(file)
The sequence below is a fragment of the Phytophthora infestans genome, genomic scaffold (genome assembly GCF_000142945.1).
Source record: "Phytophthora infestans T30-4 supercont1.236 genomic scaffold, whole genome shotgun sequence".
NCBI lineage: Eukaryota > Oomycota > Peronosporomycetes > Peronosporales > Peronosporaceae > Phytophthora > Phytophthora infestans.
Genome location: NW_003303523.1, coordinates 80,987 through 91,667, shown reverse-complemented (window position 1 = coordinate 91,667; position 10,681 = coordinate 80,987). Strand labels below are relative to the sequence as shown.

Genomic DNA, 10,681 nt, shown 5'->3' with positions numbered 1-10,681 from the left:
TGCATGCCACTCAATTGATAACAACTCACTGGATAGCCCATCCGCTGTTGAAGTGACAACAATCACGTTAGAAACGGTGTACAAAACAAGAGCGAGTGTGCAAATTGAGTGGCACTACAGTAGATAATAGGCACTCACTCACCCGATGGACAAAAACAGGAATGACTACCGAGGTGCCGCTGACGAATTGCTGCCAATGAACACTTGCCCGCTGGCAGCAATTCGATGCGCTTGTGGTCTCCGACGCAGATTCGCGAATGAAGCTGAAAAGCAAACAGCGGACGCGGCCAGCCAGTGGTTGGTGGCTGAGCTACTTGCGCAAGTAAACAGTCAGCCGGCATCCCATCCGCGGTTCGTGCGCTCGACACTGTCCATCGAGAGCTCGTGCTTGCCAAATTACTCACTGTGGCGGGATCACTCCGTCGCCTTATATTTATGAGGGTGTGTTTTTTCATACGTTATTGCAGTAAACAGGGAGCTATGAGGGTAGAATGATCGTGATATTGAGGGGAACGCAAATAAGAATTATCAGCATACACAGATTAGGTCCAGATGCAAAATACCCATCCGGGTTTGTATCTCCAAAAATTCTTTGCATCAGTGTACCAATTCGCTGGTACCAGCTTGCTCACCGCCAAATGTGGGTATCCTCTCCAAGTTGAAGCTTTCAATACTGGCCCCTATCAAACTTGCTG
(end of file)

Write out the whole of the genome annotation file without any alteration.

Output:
The sequence below is a fragment of the Phytophthora infestans genome, genomic scaffold (genome assembly GCF_000142945.1).
Source record: "Phytophthora infestans T30-4 supercont1.236 genomic scaffold, whole genome shotgun sequence".
NCBI lineage: Eukaryota > Oomycota > Peronosporomycetes > Peronosporales > Peronosporaceae > Phytophthora > Phytophthora infestans.
Genome location: NW_003303523.1, coordinates 80,987 through 91,667, shown reverse-complemented (window position 1 = coordinate 91,667; position 10,681 = coordinate 80,987). Strand labels below are relative to the sequence as shown.

Genomic DNA, 10,681 nt, shown 5'->3' with positions numbered 1-10,681 from the left:
TGCATGCCACTCAATTGATAACAACTCACTGGATAGCCCATCCGCTGTTGAAGTGACAACAATCACGTTAGAAACGGTGTACAAAACAAGAGCGAGTGTGCAAATTGAGTGGCACTACAGTAGATAATAGGCACTCACTCACCCGATGGACAAAAACAGGAATGACTACCGAGGTGCCGCTGACGAATTGCTGCCAATGAACACTTGCCCGCTGGCAGCAATTCGATGCGCTTGTGGTCTCCGACGCAGATTCGCGAATGAAGCTGAAAAGCAAACAGCGGACGCGGCCAGCCAGTGGTTGGTGGCTGAGCTACTTGCGCAAGTAAACAGTCAGCCGGCATCCCATCCGCGGTTCGTGCGCTCGACACTGTCCATCGAGAGCTCGTGCTTGCCAAATTACTCACTGTGGCGGGATCACTCCGTCGCCTTATATTTATGAGGGTGTGTTTTTTCATACGTTATTGCAGTAAACAGGGAGCTATGAGGGTAGAATGATCGTGATATTGAGGGGAACGCAAATAAGAATTATCAGCATACACAGATTAGGTCCAGATGCAAAATACCCATCCGGGTTTGTATCTCCAAAAATTCTTTGCATCAGTGTACCAATTCGCTGGTACCAGCTTGCTCACCGCCAAATGTGGGTATCCTCTCCAAGTTGAAGCTTTCAATACTGGCCCCTATCAAACTTGCTG